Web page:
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24 Mar 2021

What, then, shall we say in response to these things? If God is for us, who can be against us?  32 He who did not spare his own Son, but gave him up for us all—how will he not also, along with him, graciously give us all things?

Romans 8: 31 – 32 (NIV)

Reflection:

There is no escaping the fact that the writers of what we call the New Testament saw the events that they described – the events associated with the story of Jesus of Nazareth - as being ‘according to the will of God’. The story seems to be about Jesus as the presence of a new reality, in which in and through him, one might even say around him, like a force-field of divinely given energy, there was present the Kingdom of God. A way of living made possible by God in which justice, wholeness and graciousness were replacing fear, sickness and resentment. And it was coming into being through Jesus as he fulfilled his calling – to heal, to teach, and to forgive. But as the story unfolds, it darkens.  The darkness came as a collision between Jesus’ vision of God’s claim and his righteousness on the one hand, and the scheming, political and religious machinations of the authorities on the other hand. It seems as if Goodness is destroyed by humanity at its worst.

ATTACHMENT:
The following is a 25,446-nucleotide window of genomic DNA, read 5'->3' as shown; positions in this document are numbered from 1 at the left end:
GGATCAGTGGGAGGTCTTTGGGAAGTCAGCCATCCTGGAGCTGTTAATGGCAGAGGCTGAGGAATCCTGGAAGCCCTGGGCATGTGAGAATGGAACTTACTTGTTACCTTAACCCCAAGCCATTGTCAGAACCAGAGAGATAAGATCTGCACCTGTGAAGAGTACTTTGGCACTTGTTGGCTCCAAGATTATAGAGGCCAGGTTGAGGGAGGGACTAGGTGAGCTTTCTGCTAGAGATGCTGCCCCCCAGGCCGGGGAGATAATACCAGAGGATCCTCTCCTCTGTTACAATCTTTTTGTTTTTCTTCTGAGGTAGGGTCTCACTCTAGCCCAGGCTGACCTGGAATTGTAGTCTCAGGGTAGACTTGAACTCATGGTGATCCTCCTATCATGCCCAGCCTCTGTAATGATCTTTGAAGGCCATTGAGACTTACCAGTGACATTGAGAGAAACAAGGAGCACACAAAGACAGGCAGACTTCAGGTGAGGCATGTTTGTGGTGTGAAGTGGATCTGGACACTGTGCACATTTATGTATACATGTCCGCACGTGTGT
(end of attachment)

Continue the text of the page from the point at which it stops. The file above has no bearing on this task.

However, for the gospel writers, the events of Jesus’ passion are grounded not in the depressing inevitability of the sinful ambitions and evil actions of men but in the gracious inevitability of God’s ordaining and enacting.  The passion – the utterly complete giving by the Son of his life for all is the very inner life of God revealed on the stage of history.  God is himself the dynamic, irresistible, overflowing essence of self-giving in order that through the event of Calvary that which has its being only because of his over-flowing self-giving – creation itself, may be re-made and directed towards its perfecting.

That is why we can say that the cross is the portrayal of the love of God – God’s love made visible. And therefore God’s own being made visible.  To say that God is love is to say that love is defined by Calvary.  Calvary is not an event in the history of God.  God is the Event within which Calvary can be found.

But more than this I would claim that such contemplation – of what Calvary really says about God -  yields a huge benefit to anyone prepared to open themselves up to these deep and mysterious truths.  That benefit is the assurance that even though the heart of Christian truth as it is found in the cross is, humanly speaking, preposterous, unbelievable, ridiculous – it is utterly trustworthy, fit for purpose, and effective for salvation - because it is rooted and grounded in the ultimate security of God himself – who he in fact is.

Prayer:

Dear God, Thank you for who you are. Thank you for your incredible sacrifice so that we might have freedom and life. Help us to set our eyes and our hearts on you afresh, holding this truth close.

Source:

Excerpts from Revd Paul Sermon, St Thomas 19th March 2021